Appellate Guidance on Appealing Receivership Orders
The Balancing Beam of Creditor Rights in Creative Wealth
The recent British Columbia Court of Appeal (the “BCCA”) decision in Creative Wealth Media Lending LP 2016 v. Access Road Capital, LLC et al., 2023 BCCA 208 (“Creative Wealth”)1 clarifies how courts determine the merits of applications for leave to appeal receivership orders and applications to stay the execution of such orders. In Creative Wealth, a Vancouver film studio that financed the Hollywood blockbuster hit Joker, owed tens of millions of dollars to various secured and unsecured creditors. When the British Columbia Supreme Court (the “BCSC”) granted an application by an unsecured creditor to order a receivership in the event that the film studio was unable to repay its debt by a specific deadline, a certain secured creditor successfully convinced the BCCA to block the receivership until the appellate hearing.
This decision raises an interesting analysis about how courts should weigh the needs of secured creditors over other stakeholders, even where such creditors participate in an industry where high levels of risk are par for the course. Creative Wealth is likely to influence future decisions where courts attempt to negotiate balancing beams between different stakeholders and their desired influence on insolvency proceedings.
In summary, Creative Wealth Media Lending LP 2016 (the “Appellant”) was a secured creditor to Bron Media Corp. (“Bron”), a film studio. Access Road Capital, LLC (the “Respondent”) was another of Bron’s creditors, albeit not sharing the same secured status as the Appellant. The Respondent loaned US$20 million to subsidiaries of Bron in 2020, who subsequently defaulted in 2021. The Respondent obtained a consent judgment against Bron (who had guaranteed the loan) for roughly half of the outstanding loan balance, but Bron had only paid the Respondent $151,000 under the judgment.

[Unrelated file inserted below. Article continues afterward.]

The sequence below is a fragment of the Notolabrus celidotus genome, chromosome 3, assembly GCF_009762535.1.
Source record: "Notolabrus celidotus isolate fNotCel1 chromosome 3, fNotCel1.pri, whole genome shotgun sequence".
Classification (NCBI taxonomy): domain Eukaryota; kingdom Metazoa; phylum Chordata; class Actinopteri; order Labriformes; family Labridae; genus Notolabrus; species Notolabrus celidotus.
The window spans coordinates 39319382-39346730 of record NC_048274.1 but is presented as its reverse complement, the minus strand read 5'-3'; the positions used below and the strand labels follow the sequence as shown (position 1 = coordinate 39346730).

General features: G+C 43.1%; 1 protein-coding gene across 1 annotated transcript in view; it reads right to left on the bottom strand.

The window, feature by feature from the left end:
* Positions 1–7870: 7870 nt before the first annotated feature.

The Respondent successfully applied to the BCSC2 for an order appointing an equitable receiver over all of Bron’s assets, undertakings and property pursuant to Rule 10-2 of the British Columbia Supreme Court Civil Rules (“SC Rules”) and s. 39 of the British Columbia Law and Equity Act (“LEA”).
At the time of the receivership application, Bron owed the Appellant US$30 million. The Appellant, believing that the receivership application was premature, applied for leave to appeal the receivership order and to stay its execution under ss. 31 and 33 of the British Columbia Court of Appeal Act (“CAA”) and Rules 13 and 20 of the British Columbia Court of Appeal Rules (“CA Rules”). Marchand JA of the BCCA granted the Appellant leave to appeal the receivership order and stayed the order until the hearing of the appeal.